The U.S. Nutrition Labeling and Education Act specifically exempts raw agricultural commodities (including raw fruits and vegetables) from mandatory nutrition labeling requirements that apply to most foods in the general food supply in the United States. In place of mandatory nutrition labeling, the 20 most frequently consumed varieties of raw fruits and 20 most frequently consumed raw vegetables are subject to a voluntary program wherein retailers must provide nutrition labeling at the point of purchase.
This voluntary program is subject to U.S. Food and Drug Administration (FDA) evaluation every two years to determine substantial compliance at the retail level. All compliance checks conducted by FDA thus far have found compliance. If any subsequent evaluation reveals that substantial compliance no longer exists, FDA will propose rules for making nutrition labeling for fresh fruit and vegetables mandatory.
Although this is a voluntary program for produce marketers, when they use the nutrition facts box, they must use the formats allowed by FDA. And, there are specific occasions when produce must bear nutrition labeling, including whenever a marketer makes a nutrient content or health claim.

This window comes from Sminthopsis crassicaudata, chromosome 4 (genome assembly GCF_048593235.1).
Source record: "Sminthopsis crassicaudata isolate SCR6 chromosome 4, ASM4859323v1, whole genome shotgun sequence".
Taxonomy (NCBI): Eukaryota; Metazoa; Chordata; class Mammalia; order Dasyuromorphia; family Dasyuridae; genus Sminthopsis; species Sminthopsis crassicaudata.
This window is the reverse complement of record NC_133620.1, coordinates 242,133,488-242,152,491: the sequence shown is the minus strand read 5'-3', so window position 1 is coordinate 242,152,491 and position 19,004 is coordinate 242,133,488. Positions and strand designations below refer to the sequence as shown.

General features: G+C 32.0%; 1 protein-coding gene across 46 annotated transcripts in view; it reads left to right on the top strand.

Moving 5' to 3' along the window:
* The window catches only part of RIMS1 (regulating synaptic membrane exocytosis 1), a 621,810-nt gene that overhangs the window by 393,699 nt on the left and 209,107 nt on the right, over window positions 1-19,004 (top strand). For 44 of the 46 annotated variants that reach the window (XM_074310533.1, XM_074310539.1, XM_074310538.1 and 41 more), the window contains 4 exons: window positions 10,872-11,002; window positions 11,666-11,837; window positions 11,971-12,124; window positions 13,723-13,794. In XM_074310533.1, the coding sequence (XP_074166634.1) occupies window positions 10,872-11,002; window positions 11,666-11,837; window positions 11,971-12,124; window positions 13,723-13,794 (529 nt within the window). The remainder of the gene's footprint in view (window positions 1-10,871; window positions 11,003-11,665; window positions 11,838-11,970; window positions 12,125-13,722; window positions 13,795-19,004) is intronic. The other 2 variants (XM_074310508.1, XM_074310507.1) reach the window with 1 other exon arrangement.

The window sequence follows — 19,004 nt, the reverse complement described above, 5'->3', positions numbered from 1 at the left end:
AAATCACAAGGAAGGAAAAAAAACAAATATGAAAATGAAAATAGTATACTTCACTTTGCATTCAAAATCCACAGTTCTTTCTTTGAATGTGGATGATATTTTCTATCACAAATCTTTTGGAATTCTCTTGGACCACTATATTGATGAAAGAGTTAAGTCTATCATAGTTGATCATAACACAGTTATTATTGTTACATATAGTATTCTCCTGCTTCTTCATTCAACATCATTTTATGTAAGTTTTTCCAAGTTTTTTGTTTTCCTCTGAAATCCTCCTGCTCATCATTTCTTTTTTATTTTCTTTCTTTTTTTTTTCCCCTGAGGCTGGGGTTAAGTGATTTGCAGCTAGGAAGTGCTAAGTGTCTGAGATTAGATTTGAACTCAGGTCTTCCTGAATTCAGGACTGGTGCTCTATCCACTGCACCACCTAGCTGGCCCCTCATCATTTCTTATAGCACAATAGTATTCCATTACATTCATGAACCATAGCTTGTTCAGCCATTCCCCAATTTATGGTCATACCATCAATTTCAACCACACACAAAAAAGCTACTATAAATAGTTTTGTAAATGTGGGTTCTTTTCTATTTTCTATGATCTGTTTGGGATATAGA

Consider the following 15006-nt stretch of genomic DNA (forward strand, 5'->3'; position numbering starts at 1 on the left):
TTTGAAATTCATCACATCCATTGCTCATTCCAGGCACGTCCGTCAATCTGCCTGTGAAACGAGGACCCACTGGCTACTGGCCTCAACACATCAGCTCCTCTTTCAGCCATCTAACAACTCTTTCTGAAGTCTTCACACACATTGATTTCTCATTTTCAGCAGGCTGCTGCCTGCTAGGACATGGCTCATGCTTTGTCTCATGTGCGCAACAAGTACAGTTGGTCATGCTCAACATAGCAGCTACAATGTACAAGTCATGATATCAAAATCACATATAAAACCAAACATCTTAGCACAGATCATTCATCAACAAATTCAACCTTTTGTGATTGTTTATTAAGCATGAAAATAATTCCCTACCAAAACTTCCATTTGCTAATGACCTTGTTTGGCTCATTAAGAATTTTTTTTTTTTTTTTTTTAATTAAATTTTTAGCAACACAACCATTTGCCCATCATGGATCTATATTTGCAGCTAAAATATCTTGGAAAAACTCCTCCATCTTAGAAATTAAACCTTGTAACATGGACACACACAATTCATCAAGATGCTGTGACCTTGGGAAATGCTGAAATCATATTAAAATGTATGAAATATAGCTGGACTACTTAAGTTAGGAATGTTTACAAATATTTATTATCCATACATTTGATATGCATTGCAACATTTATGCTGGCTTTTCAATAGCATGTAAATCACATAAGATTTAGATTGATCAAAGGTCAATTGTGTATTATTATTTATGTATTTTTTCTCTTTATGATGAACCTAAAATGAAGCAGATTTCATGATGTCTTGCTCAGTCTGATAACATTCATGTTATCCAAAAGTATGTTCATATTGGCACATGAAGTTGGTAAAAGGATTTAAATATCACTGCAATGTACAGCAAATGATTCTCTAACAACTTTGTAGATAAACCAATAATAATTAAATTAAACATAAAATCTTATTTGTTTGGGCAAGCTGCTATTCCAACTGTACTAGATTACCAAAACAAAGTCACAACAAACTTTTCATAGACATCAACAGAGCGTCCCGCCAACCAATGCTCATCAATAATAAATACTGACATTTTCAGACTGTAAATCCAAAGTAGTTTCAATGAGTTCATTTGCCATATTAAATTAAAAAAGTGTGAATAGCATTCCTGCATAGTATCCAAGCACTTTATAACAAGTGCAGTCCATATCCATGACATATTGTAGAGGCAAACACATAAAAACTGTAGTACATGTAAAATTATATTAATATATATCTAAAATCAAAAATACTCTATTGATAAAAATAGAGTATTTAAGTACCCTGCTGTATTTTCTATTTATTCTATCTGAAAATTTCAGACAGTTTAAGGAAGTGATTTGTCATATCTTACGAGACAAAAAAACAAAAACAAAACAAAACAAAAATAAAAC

FDA released the long-awaited final rules on revisions to the Nutrition Facts label in the spring of 2016, and the change for all foods using the label in the United States both in terms of information content and physical layout. While the original compliance date for these new rules was July 26, 2018, FDA announced in September 2017 that it would extend the compliance dates to January 2020 or January 2021 based on manufacturer's annual food sales. Produce marketers can use the new label now or they can use the existing label.
Information on the changes can be found here.
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Please note that the Recommended Daily Value for Vitamin C has been increased by FDA from 60mg to 90mg, effective January 2020. FDA has also implemented changes to the calculation methods for Vitamin A under the new regulations. While FDA’s old regulations declared Vitamin A in terms of International Units, FDA’s new regulations base Vitamin A declaration on Retinol Activity Equivalents (RAE), pursuant to which 1 microgram RAE is equivalent to “1 microgram retinol, 2 microgram supplemental [beta]-carotene, 12 micrograms [beta]-carotene, or 24 micrograms [alpha]-carotene, or 24 micrograms [beta]-cryptoxanthin.” .The 2017 Nutritional Labeling Guide Appendix C has been updated on June 28, 2109 to remove the Optional Values: (per serving) as it was not updated to reflect the increased RDI for Vitamin C or the new calculations for Vitamin A.